What is the Ofgem energy price cap and how will it affect your bills?
Between July and September, the annual average energy price cap dropped to £2,074, easing some of the financial strain brought on by the unprecedently high rise in gas and electricity prices.
The new cap amount contrasts to the £3,280 level established by Ofgem for March through June, which ended up resulting in a reduction of £1,206 in the cap as of July and a reduction of £426 in average annual costs.
With the announcement of the price cap, the Government's Energy Price Guarantee (EPG), which set the average annual energy cost at £2,500, will also come to an end in July.
The EPG rather than the Ofgem price cap currently applies to the UK.
Here’s everything you need to know about who sets the energy-price cap and how it works.
What is the energy price cap and what is Ofgem?
Ofgem, the Office of Gas and Electricity Markets, is the independent regulator of the British energy market and is intended to protect customers. A key part of its role is to set a limit – a price cap – on what energy firms charge customers on default or standard and variable tariffs.
The price cap was launched in January 2019 by the regulator and, although it was originally a temporary measure, it has remained in place because of the problems in the industry.
The cap applies if you’re on a default energy tariff, whether you’re paying via direct debit, standard credit or a prepayment meter – it doesn’t apply to a fixed-term tariff. Previously, variable tariffs had been more expensive than fixed-rate deals. People are often on these tariffs because they fail to switch suppliers when a fixed term has ended or their supplier has been forced to close.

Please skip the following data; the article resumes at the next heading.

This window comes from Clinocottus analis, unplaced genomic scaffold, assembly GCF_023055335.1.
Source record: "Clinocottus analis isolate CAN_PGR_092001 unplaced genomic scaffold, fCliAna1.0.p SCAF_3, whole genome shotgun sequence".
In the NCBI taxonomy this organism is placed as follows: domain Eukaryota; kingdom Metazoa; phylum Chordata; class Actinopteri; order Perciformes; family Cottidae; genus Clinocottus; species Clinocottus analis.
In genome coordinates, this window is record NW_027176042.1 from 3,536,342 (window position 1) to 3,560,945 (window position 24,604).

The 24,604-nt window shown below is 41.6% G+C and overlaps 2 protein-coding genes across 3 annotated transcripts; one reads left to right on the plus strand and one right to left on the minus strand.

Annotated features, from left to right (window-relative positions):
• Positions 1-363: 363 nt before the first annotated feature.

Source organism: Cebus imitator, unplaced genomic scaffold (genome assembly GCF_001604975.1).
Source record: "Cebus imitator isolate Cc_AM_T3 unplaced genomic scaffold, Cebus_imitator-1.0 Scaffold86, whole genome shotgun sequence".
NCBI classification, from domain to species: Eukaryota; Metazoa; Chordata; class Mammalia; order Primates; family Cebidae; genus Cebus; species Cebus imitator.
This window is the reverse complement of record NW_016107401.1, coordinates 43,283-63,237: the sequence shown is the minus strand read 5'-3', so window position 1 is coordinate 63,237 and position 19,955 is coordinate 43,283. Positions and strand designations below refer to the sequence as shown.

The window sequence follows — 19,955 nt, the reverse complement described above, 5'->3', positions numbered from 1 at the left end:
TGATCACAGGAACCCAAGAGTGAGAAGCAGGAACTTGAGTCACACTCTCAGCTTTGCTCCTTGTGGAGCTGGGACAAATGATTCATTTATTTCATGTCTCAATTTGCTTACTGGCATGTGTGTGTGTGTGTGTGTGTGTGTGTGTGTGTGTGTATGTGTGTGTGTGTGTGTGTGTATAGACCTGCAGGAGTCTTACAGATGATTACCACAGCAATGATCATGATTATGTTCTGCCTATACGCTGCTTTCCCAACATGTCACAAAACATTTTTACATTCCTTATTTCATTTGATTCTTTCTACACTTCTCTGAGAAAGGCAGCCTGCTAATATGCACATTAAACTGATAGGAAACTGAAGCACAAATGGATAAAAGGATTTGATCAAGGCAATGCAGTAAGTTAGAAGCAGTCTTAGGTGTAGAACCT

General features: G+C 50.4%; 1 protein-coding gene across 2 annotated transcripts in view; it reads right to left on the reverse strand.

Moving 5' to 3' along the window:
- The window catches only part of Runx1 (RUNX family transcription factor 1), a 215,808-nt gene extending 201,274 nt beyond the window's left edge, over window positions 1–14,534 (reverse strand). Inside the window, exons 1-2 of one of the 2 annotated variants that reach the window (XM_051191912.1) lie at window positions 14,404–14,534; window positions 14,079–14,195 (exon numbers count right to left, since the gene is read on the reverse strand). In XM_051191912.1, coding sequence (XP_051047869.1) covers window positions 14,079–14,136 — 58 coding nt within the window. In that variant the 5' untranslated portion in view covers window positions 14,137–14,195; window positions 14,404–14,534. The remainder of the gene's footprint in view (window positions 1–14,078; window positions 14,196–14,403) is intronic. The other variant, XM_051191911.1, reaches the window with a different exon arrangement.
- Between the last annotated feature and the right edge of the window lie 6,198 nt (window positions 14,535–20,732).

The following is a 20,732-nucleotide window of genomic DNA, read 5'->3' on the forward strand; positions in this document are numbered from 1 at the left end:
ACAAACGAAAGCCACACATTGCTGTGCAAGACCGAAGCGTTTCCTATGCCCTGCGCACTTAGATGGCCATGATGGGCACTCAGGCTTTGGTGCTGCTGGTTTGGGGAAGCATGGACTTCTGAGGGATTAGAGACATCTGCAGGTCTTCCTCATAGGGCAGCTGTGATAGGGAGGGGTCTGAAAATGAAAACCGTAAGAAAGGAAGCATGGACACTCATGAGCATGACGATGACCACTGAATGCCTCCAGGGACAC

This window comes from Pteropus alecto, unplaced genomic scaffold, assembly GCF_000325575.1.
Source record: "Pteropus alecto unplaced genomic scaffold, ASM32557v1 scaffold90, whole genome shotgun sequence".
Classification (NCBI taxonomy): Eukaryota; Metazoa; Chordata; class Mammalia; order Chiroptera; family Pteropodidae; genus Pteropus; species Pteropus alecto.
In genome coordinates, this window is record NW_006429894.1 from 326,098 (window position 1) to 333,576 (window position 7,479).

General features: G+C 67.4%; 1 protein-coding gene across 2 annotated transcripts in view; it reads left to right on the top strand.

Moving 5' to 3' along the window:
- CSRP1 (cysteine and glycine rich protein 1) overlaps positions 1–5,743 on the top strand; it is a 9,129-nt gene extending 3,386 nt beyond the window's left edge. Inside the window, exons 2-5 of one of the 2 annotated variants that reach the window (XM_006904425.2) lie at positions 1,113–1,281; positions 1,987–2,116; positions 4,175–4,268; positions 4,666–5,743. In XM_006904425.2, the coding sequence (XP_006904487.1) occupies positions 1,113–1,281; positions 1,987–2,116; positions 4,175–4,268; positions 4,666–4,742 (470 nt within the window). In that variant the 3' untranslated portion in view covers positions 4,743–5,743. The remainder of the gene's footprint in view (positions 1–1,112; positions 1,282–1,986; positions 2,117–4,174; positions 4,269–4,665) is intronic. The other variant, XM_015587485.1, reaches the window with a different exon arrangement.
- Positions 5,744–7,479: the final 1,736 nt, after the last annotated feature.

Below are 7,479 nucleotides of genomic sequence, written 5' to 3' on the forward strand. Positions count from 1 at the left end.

But at present, fixed-term tariffs are more expensive than the cap, meaning the majority of people are affected.
Ofgem said: “The global rises we’re seeing in gas prices mean this is a very challenging time. Right now, this may mean you find few better-value tariffs than being on a supplier’s default rate covered by the Government’s energy-price cap, if you are already on one.”
How is this different from the energy price guarantee?
After prices soared following Russia’s invasion of Ukraine, the Government had announced a lower energy price guarantee would temporarily replace the cap.
The EPG (different from Ofgem’s cap) sets a maximum price per unit for gas and electricity and pays any costs associated with a bill that is more than that amount. Long-term support for homes has been demanded by charities including Citizens Advice and National Energy Action.
The EPG, which set the typical yearly energy bill at £2,500 will end in July.
How much will you pay?
The average energy bill for individuals paying by direct debit will decrease by £426 starting in July when the Ofgem price cap is reinstated; however, this will depend on your consumption.
How does the energy price cap work?
The energy price cap works by stipulating a limit on the maximum amount that can be charged for a unit of gas or electricity, based on an estimate of the average household user.
From July, unit rates will be capped at 30p per kWh (standing charge 53p per day) for electricity and 8p per kWh (standing charge 29p per day) for gas. This is for a typical household, although the total depends on your usage.
This means that it is not the maximum possible cost to a household as, if you burn a higher number of units, your energy bills will exceed the cap while, if you use less, you’ll pay less.
Ofgem’s price cap is currently £2,054 per year for the average household.
A maximum daily standing charge, which is the cost of getting the power to your home, is also included. The cap is determined by the costs faced by energy suppliers.
The cap is made up of network, operating and policy costs, as well as VAT and earnings. The amount is set differently depending on if you pay by a monthly or quarterly direct debit, on the receipt of a bill or prepay for your energy.